When business workloads run on the same hardware that also supports personal-use applications, IT needs to intervene to protect the business.
One method of separation that I've been exploring lately is the use of desktop virtual machines and centrally managed virtual desktop infrastructure. Virtual desktop products are one of the best ways to keep work and play separated on common hardware. So why does it seem that VDI has an uphill battle when it comes to implementation?
If one thing is clear, users have generally developed configuration-complexity habits. And despite the marketing hype, complexity is the enemy of VDI. It's also, by the way, the enemy of productivity. Because most Windows users run with administrator rights, their desktop and laptop systems quickly become a customized den of family photos, music play lists, idiosyncratic games, screen-savers and any manner of borderline-legit copyrighted content. This mess is usually encased in a grim veneer of "you touch this and you'll draw back a stump."
Use VDI to complexity madness to an end. The best way to start is by providing stellar support for the company-provided virtual desktop and completely cut off support for the personal-use desktop applications that may be running on the same hardware. If your organization encourages a BYOM (bring your own machine) policy, make it clear that only the work side of the system is going to be supported by IT.
A great next step is to simplify the work side of the equation. Ruthlessly determine what applications are required for user job performance. Make it an IT mission to be the best at providing and supporting these required applications. Be quick, efficient and inexpensive. And once that's done, simplify some more. I think that VDI is among the most promising technologies to deliver on this milestone.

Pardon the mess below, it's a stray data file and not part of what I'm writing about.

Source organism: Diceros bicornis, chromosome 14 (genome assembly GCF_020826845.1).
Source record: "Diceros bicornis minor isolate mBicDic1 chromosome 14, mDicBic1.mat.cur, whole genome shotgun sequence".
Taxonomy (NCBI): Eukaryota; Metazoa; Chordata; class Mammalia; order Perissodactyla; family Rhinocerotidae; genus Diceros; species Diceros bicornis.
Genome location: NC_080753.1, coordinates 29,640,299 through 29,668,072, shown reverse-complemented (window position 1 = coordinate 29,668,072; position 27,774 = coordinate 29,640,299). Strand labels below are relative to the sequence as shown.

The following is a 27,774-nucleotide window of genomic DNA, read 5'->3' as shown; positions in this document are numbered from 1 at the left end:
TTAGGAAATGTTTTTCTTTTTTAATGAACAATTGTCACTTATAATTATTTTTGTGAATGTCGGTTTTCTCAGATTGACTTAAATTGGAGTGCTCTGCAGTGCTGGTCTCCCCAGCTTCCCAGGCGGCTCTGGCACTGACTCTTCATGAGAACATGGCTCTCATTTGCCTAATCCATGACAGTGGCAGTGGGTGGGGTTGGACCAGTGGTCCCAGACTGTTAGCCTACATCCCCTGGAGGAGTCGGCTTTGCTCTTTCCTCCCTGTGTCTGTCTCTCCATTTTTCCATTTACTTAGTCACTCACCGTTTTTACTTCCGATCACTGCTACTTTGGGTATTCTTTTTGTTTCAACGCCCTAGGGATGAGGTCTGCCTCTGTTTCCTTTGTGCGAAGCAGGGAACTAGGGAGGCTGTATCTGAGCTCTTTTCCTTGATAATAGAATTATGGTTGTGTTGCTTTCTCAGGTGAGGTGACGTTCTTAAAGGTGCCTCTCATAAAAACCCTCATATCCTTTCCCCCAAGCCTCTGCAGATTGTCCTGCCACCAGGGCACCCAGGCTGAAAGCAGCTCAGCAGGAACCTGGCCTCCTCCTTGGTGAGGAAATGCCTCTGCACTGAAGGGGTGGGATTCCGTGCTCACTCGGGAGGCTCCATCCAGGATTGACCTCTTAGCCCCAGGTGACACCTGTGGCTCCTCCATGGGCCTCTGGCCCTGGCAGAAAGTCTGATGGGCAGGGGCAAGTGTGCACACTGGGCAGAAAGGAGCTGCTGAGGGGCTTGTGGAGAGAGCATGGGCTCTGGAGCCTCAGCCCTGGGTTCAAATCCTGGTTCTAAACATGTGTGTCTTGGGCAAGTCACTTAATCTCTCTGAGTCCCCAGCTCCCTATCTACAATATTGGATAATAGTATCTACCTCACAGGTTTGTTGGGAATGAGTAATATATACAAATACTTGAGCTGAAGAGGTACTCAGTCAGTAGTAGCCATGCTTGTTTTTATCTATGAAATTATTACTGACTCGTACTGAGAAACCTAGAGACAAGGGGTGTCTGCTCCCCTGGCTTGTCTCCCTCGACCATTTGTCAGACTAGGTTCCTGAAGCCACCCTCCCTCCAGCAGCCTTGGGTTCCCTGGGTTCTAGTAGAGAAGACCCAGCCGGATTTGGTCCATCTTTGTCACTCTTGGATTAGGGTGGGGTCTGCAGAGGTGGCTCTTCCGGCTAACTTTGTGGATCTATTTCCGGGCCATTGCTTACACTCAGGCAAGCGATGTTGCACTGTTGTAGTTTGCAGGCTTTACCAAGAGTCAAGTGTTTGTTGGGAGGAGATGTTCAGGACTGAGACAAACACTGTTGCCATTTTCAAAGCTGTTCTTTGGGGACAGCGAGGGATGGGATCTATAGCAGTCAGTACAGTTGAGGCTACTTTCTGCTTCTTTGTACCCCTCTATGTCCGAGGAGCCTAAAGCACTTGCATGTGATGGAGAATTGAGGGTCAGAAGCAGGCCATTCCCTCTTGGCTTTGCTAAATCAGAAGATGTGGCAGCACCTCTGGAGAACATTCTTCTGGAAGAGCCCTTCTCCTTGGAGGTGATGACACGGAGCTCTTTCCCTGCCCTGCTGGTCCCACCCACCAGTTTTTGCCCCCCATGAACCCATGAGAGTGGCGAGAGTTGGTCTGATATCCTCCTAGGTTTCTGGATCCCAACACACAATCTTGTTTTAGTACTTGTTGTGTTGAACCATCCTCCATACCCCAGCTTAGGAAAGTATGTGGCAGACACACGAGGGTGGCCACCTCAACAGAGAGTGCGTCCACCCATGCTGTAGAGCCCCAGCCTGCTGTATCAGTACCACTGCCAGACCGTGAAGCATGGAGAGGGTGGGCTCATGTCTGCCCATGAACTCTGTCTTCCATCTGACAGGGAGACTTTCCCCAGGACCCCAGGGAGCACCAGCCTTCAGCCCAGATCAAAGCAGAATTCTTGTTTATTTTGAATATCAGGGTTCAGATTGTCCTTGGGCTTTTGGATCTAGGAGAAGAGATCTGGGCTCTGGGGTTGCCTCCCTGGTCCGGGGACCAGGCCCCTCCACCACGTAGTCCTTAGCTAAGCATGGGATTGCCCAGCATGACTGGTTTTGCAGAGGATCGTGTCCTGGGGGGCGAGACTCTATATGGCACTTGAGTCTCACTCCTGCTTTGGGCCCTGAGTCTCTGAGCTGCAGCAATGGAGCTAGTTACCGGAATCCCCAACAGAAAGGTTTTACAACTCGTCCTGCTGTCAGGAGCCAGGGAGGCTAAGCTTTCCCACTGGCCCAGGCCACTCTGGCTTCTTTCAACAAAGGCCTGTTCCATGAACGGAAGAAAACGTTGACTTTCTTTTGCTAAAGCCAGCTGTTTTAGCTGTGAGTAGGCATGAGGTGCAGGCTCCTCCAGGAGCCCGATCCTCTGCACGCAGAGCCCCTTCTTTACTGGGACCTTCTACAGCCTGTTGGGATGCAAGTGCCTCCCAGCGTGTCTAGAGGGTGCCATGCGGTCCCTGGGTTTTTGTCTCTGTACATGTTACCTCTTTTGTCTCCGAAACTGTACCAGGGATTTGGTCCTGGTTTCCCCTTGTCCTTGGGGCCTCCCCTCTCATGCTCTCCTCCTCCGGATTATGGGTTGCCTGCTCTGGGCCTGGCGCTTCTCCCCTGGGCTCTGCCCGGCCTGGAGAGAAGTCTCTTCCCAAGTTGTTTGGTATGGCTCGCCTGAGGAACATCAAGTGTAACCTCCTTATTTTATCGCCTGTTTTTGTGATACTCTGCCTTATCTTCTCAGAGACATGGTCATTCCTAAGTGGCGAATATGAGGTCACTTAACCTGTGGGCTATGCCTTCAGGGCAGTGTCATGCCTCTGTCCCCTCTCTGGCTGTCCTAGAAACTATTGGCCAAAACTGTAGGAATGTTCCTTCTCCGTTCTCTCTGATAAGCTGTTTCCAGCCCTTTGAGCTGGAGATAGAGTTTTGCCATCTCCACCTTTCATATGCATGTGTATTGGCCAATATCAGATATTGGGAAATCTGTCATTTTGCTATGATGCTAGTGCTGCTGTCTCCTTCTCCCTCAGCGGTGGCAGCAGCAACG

After cutting users loose from IT support and simplifying the business desktop, look at your license use. Make it a mantra never to "pay twice, run once." Doubling desktop operating system license fees is a great way to suck the life out of a virtualization project. So, for example, don't pay for a license to run a PC operating system on the hardware and then pay again for a license to run that same operating system on the virtual machine on which the business workload is running. One of the chief reasons is embodied in my next rule.
Don't double IT support work to get the same level of user productivity. In other words, think very carefully about a desktop virtualization plan that requires the same patch/password/update process on the physical user systems that you have today and that then adds a patch/password/update process on the virtual desktops that will be supported on the user system. Thin- or zero-client devices or bare-metal hypervisor technologies are compelling alternatives that drastically reduce device-support costs while serving as a base from a successful VDI implementation. (See eWEEK Labs' NxTop review.)
For any of this to work, IT must convince executives to lead. Executives should lead by example and publicly give up all the exception-based loopholes that enable them to surf whatever site they wish for as long as they wish. Executives should adopt a corporate standard desktop background and eschew vacation pictures as desktop backgrounds. And executives should put a public premium on simplified (meaning the presence of only essential applications) workplace desktops. And executives should back an IT strategy that drives a burning line between work and play on user systems where both types of workloads cohabitate, likely a strategy that uses virtual machines.